Low psa metastatic prostate cancer
- Low psa metastatic prostate cancer
- Biochemical prostate cancer recurrence post surgery/rt
- Stampede: local radiotherapy improves survival in
- Case 1: the importance of psa doubling time in prostate
- Psa relapse after surgery or radiation | prostate cancer
- Understanding the value of psa testing for prostate cancer
Biochemical prostate cancer recurrence post surgery/rt
In general, the sooner a man is diagnosed with prostate cancer, the more likely he is to undergo effective care and stay disease-free. Prostate cancer has one of the highest overall prognoses of any cancer.
It’s important to remember that survival rates and the probability of recurrence are based on averages and do not represent the outcome of any given patient. Many factors affect the prognosis of prostate cancer. Based on your particular condition, your doctor will have insight and advice.
Prostate cancer is found in the local or regional stages, which include stages I, II, and III, in about 80% to 85% of cases. After five years, many men who were diagnosed and treated locally or regionally would be disease-free.
Prostate cancers diagnosed at a later stage have a five-year survival rate of just 28%, which is significantly lower than local and regional prostate cancers. Stage IV prostate cancers that have metastasized (spread) to lymph nodes, lungs, or bones in other areas of the body are included in this overall survival rate.
Stampede: local radiotherapy improves survival in
The clinical and pathological characteristics of metastatic prostate cancer with normal serum prostate-specific antigen (PSA) levels were investigated. At the time of diagnosis, four patients with metastatic prostate cancer had serum PSA levels that were beyond the normal range. Many of the tumors were adenocarcinomas with low differentiation. In all of the patients, endocrine therapy was used as the first line of treatment. Despite surgery, all of the patients died of prostate cancer at 2, 8, 9, and 38 months. Three of four patients had elevated serum markers including carcinoembryonic antigen (CEA), CA19-9, CA15-3, CA125, neuron-specific enolase, and pro-gastrin releasing peptide as the disease progressed. The initial biopsy specimens were found to be positive for CEA and chromogranin A in 4 and 3 cases, respectively, according to immunohistochemistry. Such markers can help with disease follow-up in advanced prostate cancer patients with low PSA levels.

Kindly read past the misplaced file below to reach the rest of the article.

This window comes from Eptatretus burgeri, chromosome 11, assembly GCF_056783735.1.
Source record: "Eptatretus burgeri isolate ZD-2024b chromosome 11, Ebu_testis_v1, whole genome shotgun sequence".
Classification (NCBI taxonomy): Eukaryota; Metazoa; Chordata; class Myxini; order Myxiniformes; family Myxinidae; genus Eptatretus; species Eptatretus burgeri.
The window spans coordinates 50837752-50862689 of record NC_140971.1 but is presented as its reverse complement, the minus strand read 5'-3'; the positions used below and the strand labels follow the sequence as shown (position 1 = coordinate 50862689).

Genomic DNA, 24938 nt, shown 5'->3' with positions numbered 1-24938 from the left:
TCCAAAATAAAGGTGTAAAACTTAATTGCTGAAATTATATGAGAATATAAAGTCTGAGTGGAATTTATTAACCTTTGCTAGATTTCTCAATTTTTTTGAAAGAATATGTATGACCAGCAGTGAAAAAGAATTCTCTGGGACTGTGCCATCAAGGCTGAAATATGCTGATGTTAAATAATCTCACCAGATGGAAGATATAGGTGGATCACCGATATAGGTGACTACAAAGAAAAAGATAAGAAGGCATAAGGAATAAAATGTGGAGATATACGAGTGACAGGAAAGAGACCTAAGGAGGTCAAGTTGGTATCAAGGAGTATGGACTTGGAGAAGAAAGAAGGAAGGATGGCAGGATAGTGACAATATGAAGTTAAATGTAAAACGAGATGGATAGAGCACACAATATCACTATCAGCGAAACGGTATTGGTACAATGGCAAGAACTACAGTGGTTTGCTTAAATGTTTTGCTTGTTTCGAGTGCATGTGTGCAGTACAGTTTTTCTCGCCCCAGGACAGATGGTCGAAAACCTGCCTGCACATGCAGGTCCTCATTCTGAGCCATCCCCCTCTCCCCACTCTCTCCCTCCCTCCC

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R. Nishio, Y. Furuya, O. Nagakawa, and others Prostate cancer that has spread and has a typical amount of prostate-specific antigen in the blood.
Case 1: the importance of psa doubling time in prostate
Rabin Medical Center, Beilinson Campus, Petah Tikva, and Sackler Faculty of Medicine, Tel Aviv University, Tel Aviv, Israel, Genitourinary Medical Oncology Unit and Department of aOncology, bPathology, and cUrology
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Psa relapse after surgery or radiation | prostate cancer
Understanding the value of psa testing for prostate cancer
The goal was to see how many men had metastatic prostate cancer in various groups based on T stage, Gleason Grade Group (GGG), and serum levels of prostate-specific antigen (PSA), and whether PSA could be used to rule out metastatic prostate cancer when combined with T stage and GGG. In Prostate Cancer Data Base Sweden 4.0, we found 102,076 men who were diagnosed with prostate cancer between 2006 and 2016. PSA metastasis risk was calculated based on T stage and a five-tiered GGG. We used multiple imputation to identify metastatic prostate cancer in men who had not undergone bone imaging. Bone metastases were linked to advanced T level, high GGG, and high PSA. Just 79/38 190 (0.2%) of men with T1-2 and GGG 1 had PSA above 500 ng/mL, and 29/79 (44%) of these men had metastases, while 1 154/7 018 (16%) of men with T3-4 and GGG 5 had PSA above 500 ng/mL, and 1 088/1 154 (94%) of these men had metastases. However, no PSA cut-off could reliably distinguish the majority of men with metastatic prostate cancer (i.e. high sensitivity) while still correctly classifying the majority of men who did not have metastasis (i.e. low sensitivity) (i.e. high specificity). In conclusion, these findings support the use of imaging to confirm bone metastases in men with advanced prostate cancer, as no PSA level in combination with T stage and GGG could reliably rule in metastatic prostate cancer, allowing bone imaging to be avoided safely.